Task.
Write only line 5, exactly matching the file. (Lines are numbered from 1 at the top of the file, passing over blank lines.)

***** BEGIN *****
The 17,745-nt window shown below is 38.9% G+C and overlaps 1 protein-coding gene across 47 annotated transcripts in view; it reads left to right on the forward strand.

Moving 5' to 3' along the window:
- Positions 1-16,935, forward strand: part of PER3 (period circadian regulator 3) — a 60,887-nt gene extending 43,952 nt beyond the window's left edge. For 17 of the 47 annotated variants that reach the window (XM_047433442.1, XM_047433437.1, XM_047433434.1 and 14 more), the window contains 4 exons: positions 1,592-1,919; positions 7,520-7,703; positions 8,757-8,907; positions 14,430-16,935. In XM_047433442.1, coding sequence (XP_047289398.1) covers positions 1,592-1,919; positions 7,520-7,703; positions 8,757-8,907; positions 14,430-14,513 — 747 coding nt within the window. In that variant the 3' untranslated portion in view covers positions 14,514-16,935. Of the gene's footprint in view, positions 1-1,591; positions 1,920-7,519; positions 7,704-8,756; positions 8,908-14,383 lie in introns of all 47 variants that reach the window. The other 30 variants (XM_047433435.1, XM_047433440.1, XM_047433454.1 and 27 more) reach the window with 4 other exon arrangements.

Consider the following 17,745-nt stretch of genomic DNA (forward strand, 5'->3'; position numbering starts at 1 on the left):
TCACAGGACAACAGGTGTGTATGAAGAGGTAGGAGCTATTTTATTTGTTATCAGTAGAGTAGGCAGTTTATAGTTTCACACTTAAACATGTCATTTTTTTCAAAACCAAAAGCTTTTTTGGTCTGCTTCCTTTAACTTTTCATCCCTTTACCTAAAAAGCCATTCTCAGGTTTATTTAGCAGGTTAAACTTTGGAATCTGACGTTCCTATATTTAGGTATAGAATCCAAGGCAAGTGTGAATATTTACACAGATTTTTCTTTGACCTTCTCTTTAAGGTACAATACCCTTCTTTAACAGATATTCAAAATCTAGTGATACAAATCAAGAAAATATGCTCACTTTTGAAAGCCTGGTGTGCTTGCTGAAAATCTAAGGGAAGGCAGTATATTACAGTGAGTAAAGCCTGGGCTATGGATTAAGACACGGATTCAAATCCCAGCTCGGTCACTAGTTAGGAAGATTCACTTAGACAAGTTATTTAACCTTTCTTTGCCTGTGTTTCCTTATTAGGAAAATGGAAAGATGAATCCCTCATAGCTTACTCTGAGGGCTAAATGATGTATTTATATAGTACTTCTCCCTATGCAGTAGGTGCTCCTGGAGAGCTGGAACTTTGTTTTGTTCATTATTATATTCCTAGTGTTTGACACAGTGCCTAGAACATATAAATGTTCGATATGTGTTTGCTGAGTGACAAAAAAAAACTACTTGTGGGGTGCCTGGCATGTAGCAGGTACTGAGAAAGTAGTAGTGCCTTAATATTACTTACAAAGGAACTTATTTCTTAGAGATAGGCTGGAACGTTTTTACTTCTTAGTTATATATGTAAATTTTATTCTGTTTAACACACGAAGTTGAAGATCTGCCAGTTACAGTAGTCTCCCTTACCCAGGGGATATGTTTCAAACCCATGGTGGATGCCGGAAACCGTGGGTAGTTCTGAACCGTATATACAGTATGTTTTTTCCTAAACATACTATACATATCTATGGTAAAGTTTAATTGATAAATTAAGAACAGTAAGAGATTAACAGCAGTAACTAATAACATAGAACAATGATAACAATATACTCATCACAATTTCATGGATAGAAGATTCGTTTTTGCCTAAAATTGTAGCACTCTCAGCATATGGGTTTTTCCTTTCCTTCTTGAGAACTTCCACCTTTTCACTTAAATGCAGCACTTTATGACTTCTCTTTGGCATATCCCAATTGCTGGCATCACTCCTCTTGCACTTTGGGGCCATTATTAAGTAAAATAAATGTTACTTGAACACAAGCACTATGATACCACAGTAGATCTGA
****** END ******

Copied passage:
TCACAGGACAACAGGTGTGTATGAAGAGGTAGGAGCTATTTTATTTGTTATCAGTAGAGTAGGCAGTTTATAGTTTCACACTTAAACATGTCATTTTTTTCAAAACCAAAAGCTTTTTTGGTCTGCTTCCTTTAACTTTTCATCCCTTTACCTAAAAAGCCATTCTCAGGTTTATTTAGCAGGTTAAACTTTGGAATCTGACGTTCCTATATTTAGGTATAGAATCCAAGGCAAGTGTGAATATTTACACAGATTTTTCTTTGACCTTCTCTTTAAGGTACAATACCCTTCTTTAACAGATATTCAAAATCTAGTGATACAAATCAAGAAAATATGCTCACTTTTGAAAGCCTGGTGTGCTTGCTGAAAATCTAAGGGAAGGCAGTATATTACAGTGAGTAAAGCCTGGGCTATGGATTAAGACACGGATTCAAATCCCAGCTCGGTCACTAGTTAGGAAGATTCACTTAGACAAGTTATTTAACCTTTCTTTGCCTGTGTTTCCTTATTAGGAAAATGGAAAGATGAATCCCTCATAGCTTACTCTGAGGGCTAAATGATGTATTTATATAGTACTTCTCCCTATGCAGTAGGTGCTCCTGGAGAGCTGGAACTTTGTTTTGTTCATTATTATATTCCTAGTGTTTGACACAGTGCCTAGAACATATAAATGTTCGATATGTGTTTGCTGAGTGACAAAAAAAAACTACTTGTGGGGTGCCTGGCATGTAGCAGGTACTGAGAAAGTAGTAGTGCCTTAATATTACTTACAAAGGAACTTATTTCTTAGAGATAGGCTGGAACGTTTTTACTTCTTAGTTATATATGTAAATTTTATTCTGTTTAACACACGAAGTTGAAGATCTGCCAGTTACAGTAGTCTCCCTTACCCAGGGGATATGTTTCAAACCCATGGTGGATGCCGGAAACCGTGGGTAGTTCTGAACCGTATATACAGTATGTTTTTTCCTAAACATACTATACATATCTATGGTAAAGTTTAATTGATAAATTAAGAACAGTAAGAGATTAACAGCAGTAACTAATAACATAGAACAATGATAACAATATACTCATCACAATTTCATGGATAGAAGATTCGTTTTTGCCTAAAATTGTAGCACTCTCAGCATATGGGTTTTTCCTTTCCTTCTTGAGAACTTCCACCTTTTCACTTAAATGCAGCACTTTATGACTTCTCTTTGGCATATCCCAATTGCTGGCATCACTCCTCTTGCACTTTGGGGCCATTATTAAGTAAAATAAATGTTACTTGAACACAAGCACTATGATACCACAGTAGATCTGA